Jonathan Tasini: I think we definitely need the latter. I’ve been working with Progressive Democrats of America because I do think that we want to help leave something in place that grows. Because elections do focus the mind. Too often progressive-billed organizations want to sit around debating stuff and put out policy papers – which is not a bad thing – but in the abstract people get distracted, bored, and disconnected from that kind of organization. Elections do focus people’s minds. It gives something very concrete to do. But it has to be about something – not just the race, but about building something for the future. So there’s an absolute need to have a real progressive infrastructure, not the one that I think we have which is certainly not trying to challenge the actual system, which I believe at least I’m trying to stand for.
And Asia Times on Elliot Abrams. WIsh I believed in bomb shelters. How fast can we dig down 100 feet, with a hardened top? Guess the Iranians will be testing that method.
Abrams is a neo-conservative ideologue who as a government operative has turned ideology into strategy and policy. But are his instincts and vision for the Middle East in keeping with US national interests and Mideast realities? Richard John Neuhaus, a longtime Abrams colleague since the 1970s and fellow neo-conservative, told The New Yorker: “What runs through Elliott’s thinking is a deep, almost quasi-religious devotion to democracy. He thinks real democratic change can happen in the Middle East. It’s breathtaking, in a way.”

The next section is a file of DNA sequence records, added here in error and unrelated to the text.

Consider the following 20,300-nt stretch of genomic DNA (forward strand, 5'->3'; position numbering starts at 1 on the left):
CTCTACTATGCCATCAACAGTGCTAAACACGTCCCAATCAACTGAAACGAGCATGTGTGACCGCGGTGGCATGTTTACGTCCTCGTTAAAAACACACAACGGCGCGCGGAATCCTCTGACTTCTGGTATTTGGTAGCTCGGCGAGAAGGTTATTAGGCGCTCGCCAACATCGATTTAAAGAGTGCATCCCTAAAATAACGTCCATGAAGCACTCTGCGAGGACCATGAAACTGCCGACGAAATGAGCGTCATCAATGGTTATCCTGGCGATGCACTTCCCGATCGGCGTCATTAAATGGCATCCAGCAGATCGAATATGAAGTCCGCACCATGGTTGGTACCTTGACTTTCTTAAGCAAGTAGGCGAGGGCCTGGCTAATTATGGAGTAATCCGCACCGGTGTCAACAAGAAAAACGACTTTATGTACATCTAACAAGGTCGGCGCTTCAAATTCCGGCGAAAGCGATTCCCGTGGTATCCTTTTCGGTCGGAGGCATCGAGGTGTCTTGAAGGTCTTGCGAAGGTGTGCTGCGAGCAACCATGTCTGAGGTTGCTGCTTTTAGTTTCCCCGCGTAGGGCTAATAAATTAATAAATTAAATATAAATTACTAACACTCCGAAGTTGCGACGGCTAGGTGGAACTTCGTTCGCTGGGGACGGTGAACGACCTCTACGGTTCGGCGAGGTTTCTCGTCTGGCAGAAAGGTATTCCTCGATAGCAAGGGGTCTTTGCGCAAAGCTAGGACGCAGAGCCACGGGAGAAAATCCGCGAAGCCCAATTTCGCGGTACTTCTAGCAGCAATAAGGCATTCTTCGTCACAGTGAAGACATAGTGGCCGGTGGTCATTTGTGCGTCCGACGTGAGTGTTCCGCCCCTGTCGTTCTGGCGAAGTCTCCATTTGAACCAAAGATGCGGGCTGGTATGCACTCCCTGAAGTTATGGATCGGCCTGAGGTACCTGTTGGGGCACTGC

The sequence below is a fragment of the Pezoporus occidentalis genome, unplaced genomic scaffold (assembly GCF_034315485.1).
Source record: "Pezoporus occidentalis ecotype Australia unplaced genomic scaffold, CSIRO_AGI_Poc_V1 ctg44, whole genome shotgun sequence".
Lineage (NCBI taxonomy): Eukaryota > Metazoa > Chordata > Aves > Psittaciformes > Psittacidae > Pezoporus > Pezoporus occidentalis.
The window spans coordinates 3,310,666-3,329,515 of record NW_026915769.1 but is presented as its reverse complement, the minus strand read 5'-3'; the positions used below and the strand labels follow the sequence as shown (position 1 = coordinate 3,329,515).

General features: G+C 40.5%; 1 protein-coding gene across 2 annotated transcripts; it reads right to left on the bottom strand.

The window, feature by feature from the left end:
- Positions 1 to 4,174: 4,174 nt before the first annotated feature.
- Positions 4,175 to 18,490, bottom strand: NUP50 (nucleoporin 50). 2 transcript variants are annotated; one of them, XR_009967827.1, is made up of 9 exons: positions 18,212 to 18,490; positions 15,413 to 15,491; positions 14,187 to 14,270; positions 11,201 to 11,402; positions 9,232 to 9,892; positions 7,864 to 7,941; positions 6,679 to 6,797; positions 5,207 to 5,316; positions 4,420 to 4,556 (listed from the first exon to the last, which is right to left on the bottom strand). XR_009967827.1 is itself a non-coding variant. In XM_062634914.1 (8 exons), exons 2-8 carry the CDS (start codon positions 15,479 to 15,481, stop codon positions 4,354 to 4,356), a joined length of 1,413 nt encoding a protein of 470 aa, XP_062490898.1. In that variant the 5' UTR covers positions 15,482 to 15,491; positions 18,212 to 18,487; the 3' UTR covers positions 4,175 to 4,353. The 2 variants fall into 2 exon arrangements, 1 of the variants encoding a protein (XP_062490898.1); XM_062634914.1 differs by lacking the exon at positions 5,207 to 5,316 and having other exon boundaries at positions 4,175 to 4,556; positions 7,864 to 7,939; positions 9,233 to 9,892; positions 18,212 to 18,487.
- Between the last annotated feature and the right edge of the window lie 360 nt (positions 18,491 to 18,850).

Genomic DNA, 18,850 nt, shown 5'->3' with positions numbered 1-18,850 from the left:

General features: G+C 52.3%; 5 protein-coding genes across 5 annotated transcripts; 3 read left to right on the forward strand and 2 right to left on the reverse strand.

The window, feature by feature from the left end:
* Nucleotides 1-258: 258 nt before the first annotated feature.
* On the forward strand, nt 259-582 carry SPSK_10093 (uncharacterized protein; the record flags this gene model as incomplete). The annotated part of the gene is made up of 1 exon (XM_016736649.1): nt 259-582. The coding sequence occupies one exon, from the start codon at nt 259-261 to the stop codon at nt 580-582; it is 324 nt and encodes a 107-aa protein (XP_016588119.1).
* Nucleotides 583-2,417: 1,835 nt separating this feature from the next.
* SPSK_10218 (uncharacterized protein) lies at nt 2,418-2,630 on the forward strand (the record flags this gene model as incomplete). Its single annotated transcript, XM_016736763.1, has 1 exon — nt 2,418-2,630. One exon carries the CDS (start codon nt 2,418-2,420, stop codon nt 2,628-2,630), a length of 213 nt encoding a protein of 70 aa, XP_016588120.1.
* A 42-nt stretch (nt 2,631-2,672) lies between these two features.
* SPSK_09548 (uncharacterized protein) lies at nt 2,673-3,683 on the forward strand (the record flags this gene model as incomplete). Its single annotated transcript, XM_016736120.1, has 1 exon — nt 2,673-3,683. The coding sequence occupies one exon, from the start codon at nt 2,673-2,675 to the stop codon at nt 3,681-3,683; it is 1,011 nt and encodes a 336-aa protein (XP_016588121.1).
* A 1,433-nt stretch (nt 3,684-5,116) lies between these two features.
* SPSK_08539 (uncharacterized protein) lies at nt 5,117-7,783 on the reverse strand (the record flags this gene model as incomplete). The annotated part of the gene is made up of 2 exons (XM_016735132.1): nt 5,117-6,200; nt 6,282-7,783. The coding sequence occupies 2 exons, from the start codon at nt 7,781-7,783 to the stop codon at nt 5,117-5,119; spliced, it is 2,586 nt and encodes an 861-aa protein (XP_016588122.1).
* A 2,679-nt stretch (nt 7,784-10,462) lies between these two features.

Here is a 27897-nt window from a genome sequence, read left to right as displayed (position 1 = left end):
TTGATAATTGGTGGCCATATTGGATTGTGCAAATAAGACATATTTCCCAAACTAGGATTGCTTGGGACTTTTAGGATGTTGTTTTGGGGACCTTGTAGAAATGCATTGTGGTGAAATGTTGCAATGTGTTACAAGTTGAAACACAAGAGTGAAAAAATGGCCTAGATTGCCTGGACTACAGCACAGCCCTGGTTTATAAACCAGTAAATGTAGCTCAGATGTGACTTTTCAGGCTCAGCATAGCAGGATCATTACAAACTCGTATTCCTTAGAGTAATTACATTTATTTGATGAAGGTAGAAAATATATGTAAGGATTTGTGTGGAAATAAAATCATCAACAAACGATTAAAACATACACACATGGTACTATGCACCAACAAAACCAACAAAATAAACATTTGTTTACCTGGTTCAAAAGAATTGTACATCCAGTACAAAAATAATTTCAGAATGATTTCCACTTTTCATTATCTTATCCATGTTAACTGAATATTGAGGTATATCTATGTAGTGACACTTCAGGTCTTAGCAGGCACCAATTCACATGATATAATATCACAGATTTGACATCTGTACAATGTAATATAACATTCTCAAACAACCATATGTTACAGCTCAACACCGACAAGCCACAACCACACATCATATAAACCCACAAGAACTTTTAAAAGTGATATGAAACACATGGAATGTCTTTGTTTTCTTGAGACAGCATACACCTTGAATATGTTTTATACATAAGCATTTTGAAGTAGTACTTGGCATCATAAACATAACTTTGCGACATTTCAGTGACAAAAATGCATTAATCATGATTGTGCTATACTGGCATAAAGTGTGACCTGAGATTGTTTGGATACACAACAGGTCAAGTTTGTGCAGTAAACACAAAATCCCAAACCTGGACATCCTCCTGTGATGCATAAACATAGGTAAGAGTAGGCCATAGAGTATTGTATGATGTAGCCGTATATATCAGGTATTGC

In his dual role as chief of the White House’s global democracy initiative and as NSC deputy adviser, Abrams is well positioned to ensure that his radical ideas about a US-led democracy crusade and about an Israel-centric Middle East determine the directions of US foreign policy – the former providing a moral cover for the latter.
I don’t think Opera Glasses are quite up to the coming horrors… We all know what “democracy” is a code word for, furtherance of US corporatist interests, at the tip of our missiles.
UPDATE, 5 pm on the Pacific Ocean…
Juan Cole has an important post up… anytime there is access to the actual words spoken by a world leader we appear to be preparing to bomb… I call that important.
Kayhan reports that [Pers.] Ahmadinejad said, “Iran is not a threat to any country, and is not in any way a people of intimidation and aggression.”